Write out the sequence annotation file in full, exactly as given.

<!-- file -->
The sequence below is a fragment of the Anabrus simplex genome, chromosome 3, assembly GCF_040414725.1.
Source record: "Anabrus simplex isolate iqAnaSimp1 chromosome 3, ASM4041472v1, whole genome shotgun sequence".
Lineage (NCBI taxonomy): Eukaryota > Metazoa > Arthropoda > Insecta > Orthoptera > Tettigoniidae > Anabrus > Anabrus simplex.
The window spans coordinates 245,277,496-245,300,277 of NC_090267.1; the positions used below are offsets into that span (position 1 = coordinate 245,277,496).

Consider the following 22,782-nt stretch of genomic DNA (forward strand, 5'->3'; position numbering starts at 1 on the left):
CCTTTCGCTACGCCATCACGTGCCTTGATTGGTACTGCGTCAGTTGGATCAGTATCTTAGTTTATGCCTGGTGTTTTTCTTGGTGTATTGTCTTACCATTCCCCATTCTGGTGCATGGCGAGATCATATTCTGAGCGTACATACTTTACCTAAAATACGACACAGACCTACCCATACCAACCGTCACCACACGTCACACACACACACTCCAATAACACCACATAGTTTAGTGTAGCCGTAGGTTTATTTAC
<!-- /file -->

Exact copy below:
The sequence below is a fragment of the Anabrus simplex genome, chromosome 3, assembly GCF_040414725.1.
Source record: "Anabrus simplex isolate iqAnaSimp1 chromosome 3, ASM4041472v1, whole genome shotgun sequence".
Lineage (NCBI taxonomy): Eukaryota > Metazoa > Arthropoda > Insecta > Orthoptera > Tettigoniidae > Anabrus > Anabrus simplex.
The window spans coordinates 245,277,496-245,300,277 of NC_090267.1; the positions used below are offsets into that span (position 1 = coordinate 245,277,496).

Consider the following 22,782-nt stretch of genomic DNA (forward strand, 5'->3'; position numbering starts at 1 on the left):
CCTTTCGCTACGCCATCACGTGCCTTGATTGGTACTGCGTCAGTTGGATCAGTATCTTAGTTTATGCCTGGTGTTTTTCTTGGTGTATTGTCTTACCATTCCCCATTCTGGTGCATGGCGAGATCATATTCTGAGCGTACATACTTTACCTAAAATACGACACAGACCTACCCATACCAACCGTCACCACACGTCACACACACACACTCCAATAACACCACATAGTTTAGTGTAGCCGTAGGTTTATTTAC